Lawrence K. Hinkle, Petitioner Below, Petitioner
J.T. Binion, Superintendent, Huttonsville Correctional Center, Respondent Below, Respondent
Lawrence K. Hinkle, pro se, appeals the April 9, 2018, order
of the Circuit Court of Mingo County dismissing his petition
for a writ of habeas corpus. Respondent J.T. Binion,
Superintendent, Huttonsville Correctional Center,
counsel Shannon Frederick Kiser, filed a summary response.
Petitioner filed a reply.
Court has considered the parties' briefs and the record
on appeal. The facts and legal arguments are
adequately presented, and the decisional process would not be
significantly aided by oral argument. This case satisfies the
"limited circumstances" requirement of Rule 21(d)
of the Rules of Appellate Procedure and is appropriate for a
memorandum decision rather than an opinion. For the reasons
expressed below, the decision of the circuit court is
reversed, and this case is remanded to the circuit court for
specific findings of fact and conclusions of law regarding
petitioner's allegation that he received ineffective
assistance of counsel in his first habeas corpus proceeding.
1998, petitioner was indicted on two counts of first-degree
murder. The second killing occurred while petitioner was free
on bond following the first killing. On June 2, 1998,
petitioner entered into a plea agreement with the State.
Pursuant to the plea agreement, petitioner agreed to plead
guilty to voluntary manslaughter with regard to the first
killing and to first-degree murder with regard to the second
killing in exchange for a recommendation of mercy. The State
further agreed to make a non-binding recommendation that
petitioner serve his sentences of incarceration concurrently.
At a June 1, 1998, plea hearing, the circuit court questioned
petitioner as to whether those terms constituted the entirety
of the parties' agreement and whether petitioner was
promised anything not contained within the plea agreement:
Q. Now that I have read to you the plea letter of June
1st in open court in its entirely, is that the
entire agreement that you have with the State of West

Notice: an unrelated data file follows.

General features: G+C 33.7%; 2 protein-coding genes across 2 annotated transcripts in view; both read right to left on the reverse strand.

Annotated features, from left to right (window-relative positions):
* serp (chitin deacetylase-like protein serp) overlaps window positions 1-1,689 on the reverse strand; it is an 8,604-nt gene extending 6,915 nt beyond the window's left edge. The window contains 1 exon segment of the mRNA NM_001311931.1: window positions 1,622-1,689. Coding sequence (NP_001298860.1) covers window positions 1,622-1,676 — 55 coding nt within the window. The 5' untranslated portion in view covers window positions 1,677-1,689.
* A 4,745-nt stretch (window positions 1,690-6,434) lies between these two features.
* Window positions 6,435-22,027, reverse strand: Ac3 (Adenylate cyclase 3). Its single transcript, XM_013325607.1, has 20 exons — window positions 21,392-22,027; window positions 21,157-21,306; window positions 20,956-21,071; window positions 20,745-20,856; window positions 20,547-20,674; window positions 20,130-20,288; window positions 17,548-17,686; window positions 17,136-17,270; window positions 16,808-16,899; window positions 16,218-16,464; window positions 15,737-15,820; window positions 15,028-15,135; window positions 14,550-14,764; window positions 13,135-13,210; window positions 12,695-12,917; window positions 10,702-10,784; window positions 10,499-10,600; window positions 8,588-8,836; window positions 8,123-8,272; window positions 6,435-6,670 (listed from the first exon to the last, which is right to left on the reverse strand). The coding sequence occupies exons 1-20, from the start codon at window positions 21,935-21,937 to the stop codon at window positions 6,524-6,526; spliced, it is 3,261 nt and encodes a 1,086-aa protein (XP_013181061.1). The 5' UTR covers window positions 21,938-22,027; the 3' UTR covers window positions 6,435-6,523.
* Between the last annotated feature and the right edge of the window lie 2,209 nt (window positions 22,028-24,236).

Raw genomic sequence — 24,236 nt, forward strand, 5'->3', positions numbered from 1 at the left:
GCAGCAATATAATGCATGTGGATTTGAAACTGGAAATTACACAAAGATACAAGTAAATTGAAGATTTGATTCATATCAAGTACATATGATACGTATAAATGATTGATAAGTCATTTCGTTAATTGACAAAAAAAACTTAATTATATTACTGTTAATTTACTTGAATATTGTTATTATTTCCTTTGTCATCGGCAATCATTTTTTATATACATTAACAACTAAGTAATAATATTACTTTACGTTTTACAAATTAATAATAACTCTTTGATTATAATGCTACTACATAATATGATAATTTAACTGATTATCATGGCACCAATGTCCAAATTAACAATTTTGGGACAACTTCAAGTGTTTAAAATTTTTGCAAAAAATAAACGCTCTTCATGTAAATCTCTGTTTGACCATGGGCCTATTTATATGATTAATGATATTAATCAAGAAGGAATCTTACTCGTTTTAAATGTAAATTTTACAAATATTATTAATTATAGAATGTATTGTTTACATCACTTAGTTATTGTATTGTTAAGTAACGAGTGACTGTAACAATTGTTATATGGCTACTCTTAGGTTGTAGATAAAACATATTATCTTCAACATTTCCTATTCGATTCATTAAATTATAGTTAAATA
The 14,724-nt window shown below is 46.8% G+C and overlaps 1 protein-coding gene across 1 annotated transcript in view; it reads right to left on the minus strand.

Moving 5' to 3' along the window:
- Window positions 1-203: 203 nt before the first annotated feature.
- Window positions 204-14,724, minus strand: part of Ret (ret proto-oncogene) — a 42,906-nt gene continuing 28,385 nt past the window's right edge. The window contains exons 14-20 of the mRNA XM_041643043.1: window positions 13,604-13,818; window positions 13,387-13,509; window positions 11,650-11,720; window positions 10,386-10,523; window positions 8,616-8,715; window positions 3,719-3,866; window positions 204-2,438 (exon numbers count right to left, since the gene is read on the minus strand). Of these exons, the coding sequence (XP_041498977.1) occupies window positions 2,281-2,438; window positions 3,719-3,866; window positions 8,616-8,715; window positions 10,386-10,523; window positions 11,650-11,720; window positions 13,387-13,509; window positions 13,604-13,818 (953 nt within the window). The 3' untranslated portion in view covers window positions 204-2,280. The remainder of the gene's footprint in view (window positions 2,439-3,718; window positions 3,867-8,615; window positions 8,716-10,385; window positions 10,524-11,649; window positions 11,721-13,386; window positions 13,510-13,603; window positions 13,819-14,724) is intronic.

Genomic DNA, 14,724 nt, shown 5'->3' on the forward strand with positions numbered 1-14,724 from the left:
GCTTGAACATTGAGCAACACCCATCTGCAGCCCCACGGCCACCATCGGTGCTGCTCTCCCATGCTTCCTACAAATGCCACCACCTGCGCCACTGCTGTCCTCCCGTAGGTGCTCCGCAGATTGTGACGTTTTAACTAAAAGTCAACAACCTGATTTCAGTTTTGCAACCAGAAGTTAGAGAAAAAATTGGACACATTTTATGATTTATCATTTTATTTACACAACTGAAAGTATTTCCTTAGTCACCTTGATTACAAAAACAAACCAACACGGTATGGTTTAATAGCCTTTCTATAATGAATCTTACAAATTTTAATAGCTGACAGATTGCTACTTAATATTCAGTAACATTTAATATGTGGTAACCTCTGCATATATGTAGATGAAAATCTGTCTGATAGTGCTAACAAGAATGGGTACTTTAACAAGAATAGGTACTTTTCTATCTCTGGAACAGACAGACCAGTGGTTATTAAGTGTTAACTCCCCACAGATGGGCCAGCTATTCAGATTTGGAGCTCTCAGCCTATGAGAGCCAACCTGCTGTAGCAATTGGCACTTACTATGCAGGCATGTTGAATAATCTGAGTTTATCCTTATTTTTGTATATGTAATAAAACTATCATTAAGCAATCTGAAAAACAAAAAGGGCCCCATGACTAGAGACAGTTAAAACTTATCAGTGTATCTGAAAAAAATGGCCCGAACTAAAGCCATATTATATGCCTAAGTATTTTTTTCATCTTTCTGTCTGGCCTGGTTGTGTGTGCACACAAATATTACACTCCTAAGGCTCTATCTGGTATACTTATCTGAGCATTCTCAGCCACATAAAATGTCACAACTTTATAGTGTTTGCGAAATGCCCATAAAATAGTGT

A. Yes, sir.
Q. Is there anything else whatsoever that you think has been
promised to you or that's a part of your plea agreement
that is not set forth in this letter.
its full colloquy with petitioner,  the circuit court found that
he voluntarily, intelligently, and knowingly entered a guilty
plea to the offense of voluntary manslaughter with regard to
the first killing and a guilty plea to the offense of
first-degree murder with regard to the second killing. At a
July 20, 1998, sentencing hearing, petitioner's trial
attorney informed the circuit court that petitioner was
initially reluctant to accept the plea agreement because he
did not believe that he deserved a plea bargain, but that
petitioner's friend helped to persuade him to agree to
the State's plea offer. Trial counsel explained:
. . . I went to a family friend of [petitioner] and together
we talked to him, cried, talked, cried, and it ended up that
[trial counsel's husband] was right. [Petitioner]
didn't think he deserved the deal. The reason this
finally ended in a plea is because [petitioner] seemed to
realize that this plea offer not only was for him[, ] it was
also for members of both families and his family.
circuit court sentenced petitioner to a life term of
incarceration for his first-degree murder conviction, with
the possibility of parole, and to fifteen years for his
voluntary manslaughter conviction. Petitioner did not file an
appeal in his criminal case.
January 10, 2011, petitioner filed a petition for a writ of
habeas corpus. The petition was filed by Attorney Charles S.
West, whom petitioner's family retained to represent him
in his first habeas proceeding. Petitioner identifies
Attorney West as the family friend who helped to persuade him
to agree to the State's plea offer in his criminal case.
In the first habeas proceeding, the circuit court held an
evidentiary hearing on May 31, 2011. Attorney West presented
the testimony of several witnesses including petitioner and
petitioner's trial counsel. Among the grounds for relief
raised by Attorney West were that petitioner's guilty
pleas should be found invalid and that the plea agreement
should be voided. However, neither petitioner nor Attorney
West informed the circuit court of Attorney West's
involvement in persuading petitioner to accept the plea
agreement. By order entered June 10, 2011, the circuit court
rejected petitioner's grounds for relief and denied his
petition for a writ of habeas corpus. Petitioner did not
appeal the denial of his first petition.
December 13, 2012, petitioner filed a second habeas petition
alleging ineffective assistance of habeas counsel. Petitioner
was appointed counsel, who filed an amended petition on March
12, 2018. Petitioner argued that Attorney West had a conflict
of interest that he should have disclosed to the circuit
court in the prior habeas proceeding. Petitioner alleged
that, in persuading petitioner to accept the plea agreement,
Attorney West told him that, after petitioner served ten
years of incarceration, Attorney West would "do
something to get him released." Following a March 13, 2018,
hearing, the circuit court dismissed the petition, finding
that petitioner had "no new grounds [for
now appeals the circuit court's April 9, 2018, order
dismissing the instant habeas petition. In Syllabus Point 1
of Watts v. Ballard, 2 ...